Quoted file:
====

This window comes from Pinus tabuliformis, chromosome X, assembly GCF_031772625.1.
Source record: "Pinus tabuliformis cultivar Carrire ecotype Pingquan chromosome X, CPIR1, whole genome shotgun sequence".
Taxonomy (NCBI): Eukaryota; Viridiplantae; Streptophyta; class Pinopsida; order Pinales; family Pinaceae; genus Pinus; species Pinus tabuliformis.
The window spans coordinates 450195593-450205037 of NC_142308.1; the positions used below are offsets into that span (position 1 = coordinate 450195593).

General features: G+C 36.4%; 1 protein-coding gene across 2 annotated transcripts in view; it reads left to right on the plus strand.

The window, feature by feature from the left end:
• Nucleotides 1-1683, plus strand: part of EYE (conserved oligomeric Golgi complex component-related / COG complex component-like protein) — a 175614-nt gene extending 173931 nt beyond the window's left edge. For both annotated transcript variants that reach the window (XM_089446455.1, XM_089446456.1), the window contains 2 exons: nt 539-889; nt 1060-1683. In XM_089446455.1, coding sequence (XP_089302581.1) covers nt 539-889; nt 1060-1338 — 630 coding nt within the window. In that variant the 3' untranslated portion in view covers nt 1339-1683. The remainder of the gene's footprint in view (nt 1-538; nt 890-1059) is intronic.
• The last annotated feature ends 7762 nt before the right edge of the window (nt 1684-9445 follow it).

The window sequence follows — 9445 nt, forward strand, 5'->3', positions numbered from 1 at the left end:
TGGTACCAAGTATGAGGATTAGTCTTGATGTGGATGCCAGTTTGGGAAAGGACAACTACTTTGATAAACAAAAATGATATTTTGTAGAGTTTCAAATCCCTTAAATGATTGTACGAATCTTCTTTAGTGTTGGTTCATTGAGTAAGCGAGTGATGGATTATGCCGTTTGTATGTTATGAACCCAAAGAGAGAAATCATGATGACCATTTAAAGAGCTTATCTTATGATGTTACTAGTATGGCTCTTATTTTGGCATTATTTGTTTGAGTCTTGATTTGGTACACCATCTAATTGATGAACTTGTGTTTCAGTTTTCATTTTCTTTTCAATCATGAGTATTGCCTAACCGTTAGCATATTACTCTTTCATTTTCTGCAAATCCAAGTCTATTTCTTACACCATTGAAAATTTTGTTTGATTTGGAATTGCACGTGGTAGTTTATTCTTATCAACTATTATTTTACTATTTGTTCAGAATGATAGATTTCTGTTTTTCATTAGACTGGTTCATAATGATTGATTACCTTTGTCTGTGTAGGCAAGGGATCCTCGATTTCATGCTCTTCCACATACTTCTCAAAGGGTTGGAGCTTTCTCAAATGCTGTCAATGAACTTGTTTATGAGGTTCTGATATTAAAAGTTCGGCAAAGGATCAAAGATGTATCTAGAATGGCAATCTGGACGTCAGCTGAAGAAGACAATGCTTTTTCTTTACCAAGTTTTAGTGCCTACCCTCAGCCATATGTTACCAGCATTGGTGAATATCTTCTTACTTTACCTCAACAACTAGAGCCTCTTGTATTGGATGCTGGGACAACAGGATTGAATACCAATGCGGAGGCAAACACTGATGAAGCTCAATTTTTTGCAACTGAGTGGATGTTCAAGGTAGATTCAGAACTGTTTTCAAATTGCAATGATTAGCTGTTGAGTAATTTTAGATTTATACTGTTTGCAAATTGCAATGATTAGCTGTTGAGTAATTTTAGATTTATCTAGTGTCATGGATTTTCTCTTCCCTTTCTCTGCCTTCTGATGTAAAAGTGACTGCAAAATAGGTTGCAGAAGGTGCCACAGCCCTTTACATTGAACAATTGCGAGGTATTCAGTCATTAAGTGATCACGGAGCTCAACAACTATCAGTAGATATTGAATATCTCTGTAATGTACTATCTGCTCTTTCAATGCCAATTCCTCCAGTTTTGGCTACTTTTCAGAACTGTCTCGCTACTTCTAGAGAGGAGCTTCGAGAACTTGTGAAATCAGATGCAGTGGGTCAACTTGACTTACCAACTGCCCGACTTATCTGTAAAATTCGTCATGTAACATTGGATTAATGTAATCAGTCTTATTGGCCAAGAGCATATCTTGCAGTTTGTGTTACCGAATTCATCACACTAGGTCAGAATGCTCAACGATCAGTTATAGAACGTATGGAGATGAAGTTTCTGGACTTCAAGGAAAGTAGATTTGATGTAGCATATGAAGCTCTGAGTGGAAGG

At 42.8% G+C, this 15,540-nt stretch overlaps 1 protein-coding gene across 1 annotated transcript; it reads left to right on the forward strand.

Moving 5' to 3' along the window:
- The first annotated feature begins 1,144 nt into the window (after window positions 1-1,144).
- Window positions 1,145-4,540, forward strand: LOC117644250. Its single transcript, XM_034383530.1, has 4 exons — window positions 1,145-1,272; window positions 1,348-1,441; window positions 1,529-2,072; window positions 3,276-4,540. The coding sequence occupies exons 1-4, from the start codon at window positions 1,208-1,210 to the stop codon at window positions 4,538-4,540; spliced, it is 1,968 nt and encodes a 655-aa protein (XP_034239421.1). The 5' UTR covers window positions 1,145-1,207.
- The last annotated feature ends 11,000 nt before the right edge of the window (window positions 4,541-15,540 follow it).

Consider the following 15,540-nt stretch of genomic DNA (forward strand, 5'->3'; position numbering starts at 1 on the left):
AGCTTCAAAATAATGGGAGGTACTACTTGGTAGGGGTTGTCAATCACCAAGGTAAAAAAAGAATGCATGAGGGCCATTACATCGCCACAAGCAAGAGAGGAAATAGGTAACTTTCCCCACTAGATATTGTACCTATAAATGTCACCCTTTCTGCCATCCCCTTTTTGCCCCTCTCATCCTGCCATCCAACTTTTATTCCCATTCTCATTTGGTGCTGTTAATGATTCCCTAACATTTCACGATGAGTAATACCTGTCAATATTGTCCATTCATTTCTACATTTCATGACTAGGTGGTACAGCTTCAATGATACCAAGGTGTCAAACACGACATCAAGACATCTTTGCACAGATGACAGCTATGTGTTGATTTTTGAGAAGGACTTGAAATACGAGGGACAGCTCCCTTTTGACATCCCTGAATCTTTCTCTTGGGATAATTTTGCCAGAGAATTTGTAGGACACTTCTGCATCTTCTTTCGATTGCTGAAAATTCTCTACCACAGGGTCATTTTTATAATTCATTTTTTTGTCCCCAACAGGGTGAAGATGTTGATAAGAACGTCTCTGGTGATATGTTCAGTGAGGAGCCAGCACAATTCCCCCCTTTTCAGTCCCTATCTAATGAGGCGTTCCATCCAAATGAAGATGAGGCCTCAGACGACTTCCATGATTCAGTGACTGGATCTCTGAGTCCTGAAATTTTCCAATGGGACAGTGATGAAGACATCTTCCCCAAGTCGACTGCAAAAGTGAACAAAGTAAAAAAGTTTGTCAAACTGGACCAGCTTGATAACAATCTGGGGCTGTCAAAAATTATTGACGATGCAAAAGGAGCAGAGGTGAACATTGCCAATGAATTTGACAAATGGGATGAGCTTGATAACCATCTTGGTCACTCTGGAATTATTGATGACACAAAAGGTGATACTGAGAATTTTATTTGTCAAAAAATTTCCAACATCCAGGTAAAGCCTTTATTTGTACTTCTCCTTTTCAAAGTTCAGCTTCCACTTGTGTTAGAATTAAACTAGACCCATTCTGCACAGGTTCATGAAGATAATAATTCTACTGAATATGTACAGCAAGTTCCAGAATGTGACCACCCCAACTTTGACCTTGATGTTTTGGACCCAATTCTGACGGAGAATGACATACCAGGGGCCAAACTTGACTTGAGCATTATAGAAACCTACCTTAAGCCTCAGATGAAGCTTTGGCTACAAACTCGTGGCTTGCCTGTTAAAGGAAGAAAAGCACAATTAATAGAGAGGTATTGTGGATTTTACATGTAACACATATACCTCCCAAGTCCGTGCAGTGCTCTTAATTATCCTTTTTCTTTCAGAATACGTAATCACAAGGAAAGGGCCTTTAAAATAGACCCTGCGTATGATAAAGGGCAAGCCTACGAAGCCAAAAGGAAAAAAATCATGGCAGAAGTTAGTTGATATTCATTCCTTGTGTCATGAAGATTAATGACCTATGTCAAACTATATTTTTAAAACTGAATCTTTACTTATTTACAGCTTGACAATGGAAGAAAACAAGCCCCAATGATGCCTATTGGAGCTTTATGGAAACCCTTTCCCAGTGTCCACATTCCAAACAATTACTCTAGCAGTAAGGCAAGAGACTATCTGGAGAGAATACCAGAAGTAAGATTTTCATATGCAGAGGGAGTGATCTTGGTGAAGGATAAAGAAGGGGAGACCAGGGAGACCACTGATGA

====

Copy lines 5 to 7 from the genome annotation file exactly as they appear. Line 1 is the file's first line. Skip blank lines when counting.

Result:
General features: G+C 36.4%; 1 protein-coding gene across 2 annotated transcripts in view; it reads left to right on the plus strand.

The window, feature by feature from the left end:
• Nucleotides 1-1683, plus strand: part of EYE (conserved oligomeric Golgi complex component-related / COG complex component-like protein) — a 175614-nt gene extending 173931 nt beyond the window's left edge. For both annotated transcript variants that reach the window (XM_089446455.1, XM_089446456.1), the window contains 2 exons: nt 539-889; nt 1060-1683. In XM_089446455.1, coding sequence (XP_089302581.1) covers nt 539-889; nt 1060-1338 — 630 coding nt within the window. In that variant the 3' untranslated portion in view covers nt 1339-1683. The remainder of the gene's footprint in view (nt 1-538; nt 890-1059) is intronic.